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It borders on cruel and unusual punishment, the way we require newly elected governors to stand before the Legislature and hold forth on “The State of The State” barely two weeks after taking office.
Think about it: They get themselves elected on the first Tuesday in November, whereupon they have a couple of months to catch their breath after a grueling campaign, collect their wits and begin the process of assembling the rudiments of an administration before raising their right hand and taking the oath of office on Jan. 1.
Those necessities out of the way, they are then compelled to whip out a speech on the affairs of a state of which they have only recently become the top elected official.
Worse, once they have fashioned something approximating a speech, they must go before a large gathering of state lawmakers and other notables, many of whom are veterans at governing, far better versed in their state’s affairs than the new governor standing behind a podium trying to impress with his or her words, wisdom and wit.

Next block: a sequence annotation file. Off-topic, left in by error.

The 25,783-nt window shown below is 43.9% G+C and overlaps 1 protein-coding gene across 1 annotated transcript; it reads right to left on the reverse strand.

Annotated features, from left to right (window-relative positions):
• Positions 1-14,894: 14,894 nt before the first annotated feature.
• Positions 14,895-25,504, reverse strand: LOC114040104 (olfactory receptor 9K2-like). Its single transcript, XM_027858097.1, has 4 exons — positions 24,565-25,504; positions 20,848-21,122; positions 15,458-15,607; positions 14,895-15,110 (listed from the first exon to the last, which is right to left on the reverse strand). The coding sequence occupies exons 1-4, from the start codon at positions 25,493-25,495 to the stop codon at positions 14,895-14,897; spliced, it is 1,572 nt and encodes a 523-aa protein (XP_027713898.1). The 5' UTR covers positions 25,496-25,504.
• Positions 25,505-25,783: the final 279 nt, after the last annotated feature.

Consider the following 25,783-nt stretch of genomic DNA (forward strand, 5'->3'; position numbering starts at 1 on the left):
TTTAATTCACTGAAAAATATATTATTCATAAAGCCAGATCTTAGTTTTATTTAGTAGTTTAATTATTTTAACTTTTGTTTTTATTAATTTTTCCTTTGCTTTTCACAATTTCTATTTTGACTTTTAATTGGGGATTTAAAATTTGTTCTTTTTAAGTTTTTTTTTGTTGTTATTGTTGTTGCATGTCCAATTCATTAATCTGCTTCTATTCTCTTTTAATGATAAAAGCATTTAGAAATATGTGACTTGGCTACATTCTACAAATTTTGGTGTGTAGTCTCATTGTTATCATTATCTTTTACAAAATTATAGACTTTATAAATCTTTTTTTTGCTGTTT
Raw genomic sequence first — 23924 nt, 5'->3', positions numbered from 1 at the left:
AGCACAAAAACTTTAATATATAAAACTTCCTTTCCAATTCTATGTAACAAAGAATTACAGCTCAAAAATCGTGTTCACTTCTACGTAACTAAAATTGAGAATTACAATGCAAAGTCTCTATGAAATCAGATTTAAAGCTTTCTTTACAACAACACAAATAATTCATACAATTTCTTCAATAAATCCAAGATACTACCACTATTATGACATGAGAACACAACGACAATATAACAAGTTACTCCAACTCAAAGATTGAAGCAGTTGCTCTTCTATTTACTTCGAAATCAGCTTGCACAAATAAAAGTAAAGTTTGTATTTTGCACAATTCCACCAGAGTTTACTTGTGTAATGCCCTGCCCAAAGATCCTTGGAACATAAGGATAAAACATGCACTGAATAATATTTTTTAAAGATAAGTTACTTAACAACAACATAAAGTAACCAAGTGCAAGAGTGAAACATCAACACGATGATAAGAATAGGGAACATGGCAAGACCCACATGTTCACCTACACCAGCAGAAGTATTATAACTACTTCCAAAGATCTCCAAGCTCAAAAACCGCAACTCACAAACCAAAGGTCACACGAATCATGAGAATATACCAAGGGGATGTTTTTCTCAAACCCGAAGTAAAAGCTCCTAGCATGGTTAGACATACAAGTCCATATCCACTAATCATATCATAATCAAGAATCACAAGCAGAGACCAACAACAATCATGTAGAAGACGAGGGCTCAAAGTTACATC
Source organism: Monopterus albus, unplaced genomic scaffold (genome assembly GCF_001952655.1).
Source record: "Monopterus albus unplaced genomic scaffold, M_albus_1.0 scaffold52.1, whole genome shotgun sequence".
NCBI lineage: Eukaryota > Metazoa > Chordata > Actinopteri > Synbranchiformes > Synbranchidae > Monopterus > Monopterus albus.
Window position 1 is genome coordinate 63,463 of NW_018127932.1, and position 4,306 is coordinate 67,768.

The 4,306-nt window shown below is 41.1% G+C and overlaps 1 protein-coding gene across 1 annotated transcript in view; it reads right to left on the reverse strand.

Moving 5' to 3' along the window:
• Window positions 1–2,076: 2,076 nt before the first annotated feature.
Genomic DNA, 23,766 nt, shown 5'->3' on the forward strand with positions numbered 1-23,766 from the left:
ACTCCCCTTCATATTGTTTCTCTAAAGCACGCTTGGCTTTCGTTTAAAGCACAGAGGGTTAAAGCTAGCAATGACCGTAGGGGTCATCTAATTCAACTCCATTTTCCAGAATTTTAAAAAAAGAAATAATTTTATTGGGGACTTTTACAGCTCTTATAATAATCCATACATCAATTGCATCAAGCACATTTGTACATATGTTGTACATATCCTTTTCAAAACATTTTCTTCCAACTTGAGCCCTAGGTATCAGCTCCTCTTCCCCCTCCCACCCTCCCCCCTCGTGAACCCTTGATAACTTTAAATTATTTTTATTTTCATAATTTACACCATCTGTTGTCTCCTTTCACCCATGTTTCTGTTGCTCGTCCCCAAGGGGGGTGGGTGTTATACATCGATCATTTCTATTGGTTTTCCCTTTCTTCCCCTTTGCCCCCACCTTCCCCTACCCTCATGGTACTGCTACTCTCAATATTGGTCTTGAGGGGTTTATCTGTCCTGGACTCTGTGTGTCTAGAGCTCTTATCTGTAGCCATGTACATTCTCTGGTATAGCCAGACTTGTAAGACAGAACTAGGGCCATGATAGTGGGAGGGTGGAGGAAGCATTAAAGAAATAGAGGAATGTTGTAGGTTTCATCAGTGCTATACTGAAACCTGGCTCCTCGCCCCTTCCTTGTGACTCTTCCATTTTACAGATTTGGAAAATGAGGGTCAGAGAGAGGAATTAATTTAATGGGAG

Such was the assignment that fell to New Mexico’s 27th governor, Republican Susana Martinez, when the 2011 Legislature’s 60-day session convened in Santa Fe last Tuesday.
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